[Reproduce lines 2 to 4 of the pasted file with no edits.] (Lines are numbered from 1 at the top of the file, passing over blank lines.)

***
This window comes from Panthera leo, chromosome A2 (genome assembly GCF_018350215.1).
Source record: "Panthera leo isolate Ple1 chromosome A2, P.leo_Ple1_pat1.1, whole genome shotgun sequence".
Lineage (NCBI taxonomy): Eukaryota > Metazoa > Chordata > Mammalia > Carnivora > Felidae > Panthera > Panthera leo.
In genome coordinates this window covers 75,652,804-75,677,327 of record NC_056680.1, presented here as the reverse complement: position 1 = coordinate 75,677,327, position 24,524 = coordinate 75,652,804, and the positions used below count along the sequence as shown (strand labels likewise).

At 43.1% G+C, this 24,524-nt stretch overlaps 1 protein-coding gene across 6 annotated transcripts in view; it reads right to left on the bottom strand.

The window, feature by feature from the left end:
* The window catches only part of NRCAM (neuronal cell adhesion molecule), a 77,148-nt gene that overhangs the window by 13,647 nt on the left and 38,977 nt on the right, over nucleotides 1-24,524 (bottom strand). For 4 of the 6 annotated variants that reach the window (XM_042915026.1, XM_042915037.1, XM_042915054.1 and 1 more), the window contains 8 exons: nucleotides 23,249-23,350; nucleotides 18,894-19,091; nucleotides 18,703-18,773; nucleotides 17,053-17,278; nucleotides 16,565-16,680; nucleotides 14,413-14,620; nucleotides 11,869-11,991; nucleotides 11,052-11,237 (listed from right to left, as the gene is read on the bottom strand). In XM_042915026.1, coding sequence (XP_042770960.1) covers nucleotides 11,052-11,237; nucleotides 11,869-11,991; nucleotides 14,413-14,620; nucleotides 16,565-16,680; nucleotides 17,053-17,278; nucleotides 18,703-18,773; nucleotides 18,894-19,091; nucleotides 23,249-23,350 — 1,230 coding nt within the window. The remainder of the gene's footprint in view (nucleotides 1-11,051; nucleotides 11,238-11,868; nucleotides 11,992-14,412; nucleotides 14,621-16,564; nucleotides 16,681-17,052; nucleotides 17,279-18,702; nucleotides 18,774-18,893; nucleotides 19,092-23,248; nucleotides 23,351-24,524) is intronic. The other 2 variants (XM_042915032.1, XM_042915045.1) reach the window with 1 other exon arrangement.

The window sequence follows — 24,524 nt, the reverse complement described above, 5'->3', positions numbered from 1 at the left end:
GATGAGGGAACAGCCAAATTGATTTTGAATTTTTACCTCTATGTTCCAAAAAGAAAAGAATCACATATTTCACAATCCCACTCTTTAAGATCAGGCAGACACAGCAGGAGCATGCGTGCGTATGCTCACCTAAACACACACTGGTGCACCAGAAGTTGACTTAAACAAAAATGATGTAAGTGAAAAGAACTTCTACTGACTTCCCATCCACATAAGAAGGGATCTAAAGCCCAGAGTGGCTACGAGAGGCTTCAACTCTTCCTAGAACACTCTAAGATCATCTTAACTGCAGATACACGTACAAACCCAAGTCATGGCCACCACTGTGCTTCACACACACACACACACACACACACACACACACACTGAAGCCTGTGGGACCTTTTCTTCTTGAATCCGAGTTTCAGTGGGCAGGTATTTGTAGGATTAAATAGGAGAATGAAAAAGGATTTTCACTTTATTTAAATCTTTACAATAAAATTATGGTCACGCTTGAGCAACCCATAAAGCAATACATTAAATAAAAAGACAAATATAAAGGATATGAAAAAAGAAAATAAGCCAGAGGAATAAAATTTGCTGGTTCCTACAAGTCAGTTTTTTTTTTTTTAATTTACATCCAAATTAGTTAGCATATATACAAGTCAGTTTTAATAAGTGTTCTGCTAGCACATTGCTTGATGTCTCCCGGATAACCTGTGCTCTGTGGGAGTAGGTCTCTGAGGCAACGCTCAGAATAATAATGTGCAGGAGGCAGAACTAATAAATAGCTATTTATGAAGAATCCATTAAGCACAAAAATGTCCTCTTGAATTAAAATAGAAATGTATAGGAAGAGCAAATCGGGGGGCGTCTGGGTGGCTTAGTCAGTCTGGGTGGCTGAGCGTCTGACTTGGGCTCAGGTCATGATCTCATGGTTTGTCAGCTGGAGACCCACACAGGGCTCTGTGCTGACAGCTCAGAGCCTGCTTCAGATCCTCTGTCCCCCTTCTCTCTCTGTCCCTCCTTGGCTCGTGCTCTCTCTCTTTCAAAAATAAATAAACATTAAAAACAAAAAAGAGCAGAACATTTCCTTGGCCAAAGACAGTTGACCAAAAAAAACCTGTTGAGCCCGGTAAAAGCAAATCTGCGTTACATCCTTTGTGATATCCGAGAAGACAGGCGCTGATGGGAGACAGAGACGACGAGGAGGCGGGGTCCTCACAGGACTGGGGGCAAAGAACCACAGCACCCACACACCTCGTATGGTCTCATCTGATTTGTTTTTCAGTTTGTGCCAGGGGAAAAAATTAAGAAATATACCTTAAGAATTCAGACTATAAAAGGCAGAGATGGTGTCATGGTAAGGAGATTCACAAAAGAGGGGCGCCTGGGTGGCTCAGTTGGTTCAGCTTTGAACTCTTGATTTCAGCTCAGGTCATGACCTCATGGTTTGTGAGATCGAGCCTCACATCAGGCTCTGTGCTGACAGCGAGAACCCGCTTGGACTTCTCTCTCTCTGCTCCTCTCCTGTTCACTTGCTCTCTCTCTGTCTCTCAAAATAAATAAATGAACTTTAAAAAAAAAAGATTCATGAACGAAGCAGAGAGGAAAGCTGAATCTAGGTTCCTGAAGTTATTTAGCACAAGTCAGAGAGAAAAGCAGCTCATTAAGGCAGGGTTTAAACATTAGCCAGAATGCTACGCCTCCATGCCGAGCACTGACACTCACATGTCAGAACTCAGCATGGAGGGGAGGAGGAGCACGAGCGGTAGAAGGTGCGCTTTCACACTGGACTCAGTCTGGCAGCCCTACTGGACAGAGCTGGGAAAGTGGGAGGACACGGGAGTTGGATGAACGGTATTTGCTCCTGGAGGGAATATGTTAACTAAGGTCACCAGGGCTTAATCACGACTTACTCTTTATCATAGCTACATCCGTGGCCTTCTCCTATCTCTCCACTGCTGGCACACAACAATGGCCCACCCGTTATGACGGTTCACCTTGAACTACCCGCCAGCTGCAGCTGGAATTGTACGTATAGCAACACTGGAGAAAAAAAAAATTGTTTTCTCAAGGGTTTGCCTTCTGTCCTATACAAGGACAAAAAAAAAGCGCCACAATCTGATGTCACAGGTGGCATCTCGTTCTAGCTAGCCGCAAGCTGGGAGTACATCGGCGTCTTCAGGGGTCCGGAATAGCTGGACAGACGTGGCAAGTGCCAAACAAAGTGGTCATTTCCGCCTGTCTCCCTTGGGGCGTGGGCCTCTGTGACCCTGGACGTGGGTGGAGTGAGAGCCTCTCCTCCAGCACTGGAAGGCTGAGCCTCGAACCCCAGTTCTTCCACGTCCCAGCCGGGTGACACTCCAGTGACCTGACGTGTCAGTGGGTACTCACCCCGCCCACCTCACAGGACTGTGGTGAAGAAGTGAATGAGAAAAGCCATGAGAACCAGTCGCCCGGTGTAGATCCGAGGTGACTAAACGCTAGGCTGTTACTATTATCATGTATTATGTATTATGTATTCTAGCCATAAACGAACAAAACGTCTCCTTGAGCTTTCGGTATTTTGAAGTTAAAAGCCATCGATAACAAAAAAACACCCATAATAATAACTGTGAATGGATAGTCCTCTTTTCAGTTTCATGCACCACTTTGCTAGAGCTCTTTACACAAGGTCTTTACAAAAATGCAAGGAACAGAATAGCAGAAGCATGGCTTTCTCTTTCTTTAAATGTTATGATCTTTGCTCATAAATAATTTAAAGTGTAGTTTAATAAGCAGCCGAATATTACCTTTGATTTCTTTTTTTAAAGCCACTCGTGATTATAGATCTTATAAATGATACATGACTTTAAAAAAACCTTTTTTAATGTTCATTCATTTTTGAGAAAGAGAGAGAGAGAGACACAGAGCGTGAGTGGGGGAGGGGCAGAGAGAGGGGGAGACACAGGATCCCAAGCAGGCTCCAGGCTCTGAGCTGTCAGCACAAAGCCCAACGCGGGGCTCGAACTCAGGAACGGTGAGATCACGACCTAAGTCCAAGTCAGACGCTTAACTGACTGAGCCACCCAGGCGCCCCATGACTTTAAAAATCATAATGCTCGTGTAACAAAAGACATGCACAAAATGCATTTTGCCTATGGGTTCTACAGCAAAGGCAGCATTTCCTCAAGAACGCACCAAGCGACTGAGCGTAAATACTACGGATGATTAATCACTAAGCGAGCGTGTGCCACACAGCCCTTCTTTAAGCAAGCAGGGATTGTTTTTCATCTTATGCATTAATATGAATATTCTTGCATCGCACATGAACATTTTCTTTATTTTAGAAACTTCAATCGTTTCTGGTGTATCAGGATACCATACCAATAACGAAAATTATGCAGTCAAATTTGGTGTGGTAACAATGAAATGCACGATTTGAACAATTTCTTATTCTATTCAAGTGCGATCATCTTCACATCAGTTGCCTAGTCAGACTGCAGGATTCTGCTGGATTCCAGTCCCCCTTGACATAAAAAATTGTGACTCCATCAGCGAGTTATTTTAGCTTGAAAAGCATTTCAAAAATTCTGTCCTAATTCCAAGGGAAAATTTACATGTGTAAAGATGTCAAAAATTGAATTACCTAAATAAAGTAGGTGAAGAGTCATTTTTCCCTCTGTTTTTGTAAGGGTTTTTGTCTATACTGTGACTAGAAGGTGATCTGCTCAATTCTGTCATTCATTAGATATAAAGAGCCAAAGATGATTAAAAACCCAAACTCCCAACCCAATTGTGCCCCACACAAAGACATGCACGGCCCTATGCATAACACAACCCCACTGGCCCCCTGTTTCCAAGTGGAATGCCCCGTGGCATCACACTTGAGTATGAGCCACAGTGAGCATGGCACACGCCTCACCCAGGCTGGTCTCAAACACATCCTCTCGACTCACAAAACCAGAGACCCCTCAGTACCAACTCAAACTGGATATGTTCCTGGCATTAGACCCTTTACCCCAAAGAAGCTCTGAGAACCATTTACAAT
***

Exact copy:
Source record: "Panthera leo isolate Ple1 chromosome A2, P.leo_Ple1_pat1.1, whole genome shotgun sequence".
Lineage (NCBI taxonomy): Eukaryota > Metazoa > Chordata > Mammalia > Carnivora > Felidae > Panthera > Panthera leo.
In genome coordinates this window covers 75,652,804-75,677,327 of record NC_056680.1, presented here as the reverse complement: position 1 = coordinate 75,677,327, position 24,524 = coordinate 75,652,804, and the positions used below count along the sequence as shown (strand labels likewise).